Neutrophil-to-lymphocyte ratio for the assessment of hospital mortality in patients with acute pulmonary embolism
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Submission date: 2014-01-23
Final revision date: 2014-04-28
Acceptance date: 2014-05-25
Online publication date: 2016-02-02
Publication date: 2016-02-29
Arch Med Sci 2016;12(1):95–100
Introduction: Neutrophil-to-lymphocyte ratio (NLR), which is an essential marker of inflammation, has been shown to be associated with adverse outcomes in various cardiovascular diseases in the literature. In this study we sought to evaluate the association between NLR and prognosis of acute pulmonary embolism (APE).
Material and methods: We retrospectively evaluated blood counts and clinical data of 142 patients with the diagnosis of pulmonary embolism (PE) from Ondokuz Mayis University Hospital between January 2006 and December 2012. The patients were divided into two groups according to NLR: NLR < 4.4 (low NLR group, n = 71) and NLR ≥ 4.4 (high NLR group, n = 71).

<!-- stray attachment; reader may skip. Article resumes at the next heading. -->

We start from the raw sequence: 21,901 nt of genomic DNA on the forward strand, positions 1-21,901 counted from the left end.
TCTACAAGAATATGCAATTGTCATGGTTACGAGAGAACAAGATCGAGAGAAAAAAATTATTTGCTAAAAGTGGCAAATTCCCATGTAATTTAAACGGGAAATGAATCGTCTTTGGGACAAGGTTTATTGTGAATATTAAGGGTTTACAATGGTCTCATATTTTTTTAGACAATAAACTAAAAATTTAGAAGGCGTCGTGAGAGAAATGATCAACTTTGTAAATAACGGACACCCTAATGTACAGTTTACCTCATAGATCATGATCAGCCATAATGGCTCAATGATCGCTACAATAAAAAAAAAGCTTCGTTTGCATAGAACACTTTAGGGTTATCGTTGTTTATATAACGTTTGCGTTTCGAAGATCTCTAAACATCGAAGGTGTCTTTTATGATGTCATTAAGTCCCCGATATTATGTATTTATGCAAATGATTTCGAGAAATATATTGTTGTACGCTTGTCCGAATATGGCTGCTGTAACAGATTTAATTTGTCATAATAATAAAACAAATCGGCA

Results: Massive embolism (66.2% vs. 36.6%, p < 0.001) and in-hospital mortality (21.1%, 1.4%, p < 0.001) were higher in the high NLR group. In multivariate regression analysis NLR ≥ 5.7, systolic blood pressure (BP) < 90 mm Hg, serum glucose > 126 mg/dl, heart rate > 110 beats/min, and PCO2 < 35 or > 50 mm Hg were predictors of in-hospital mortality. The optimal NLR cutoff value was 5.7 for mortality in receiver operating characteristic (ROC) analysis. Having an NLR value above 5.7 was found to be associated with a 10.8 times higher mortality rate than an NLR value below 5.7.
Conclusions: In patients presenting with APE, NLR value is an independent predictor of in-hospital mortality and may be used for clinical risk classification.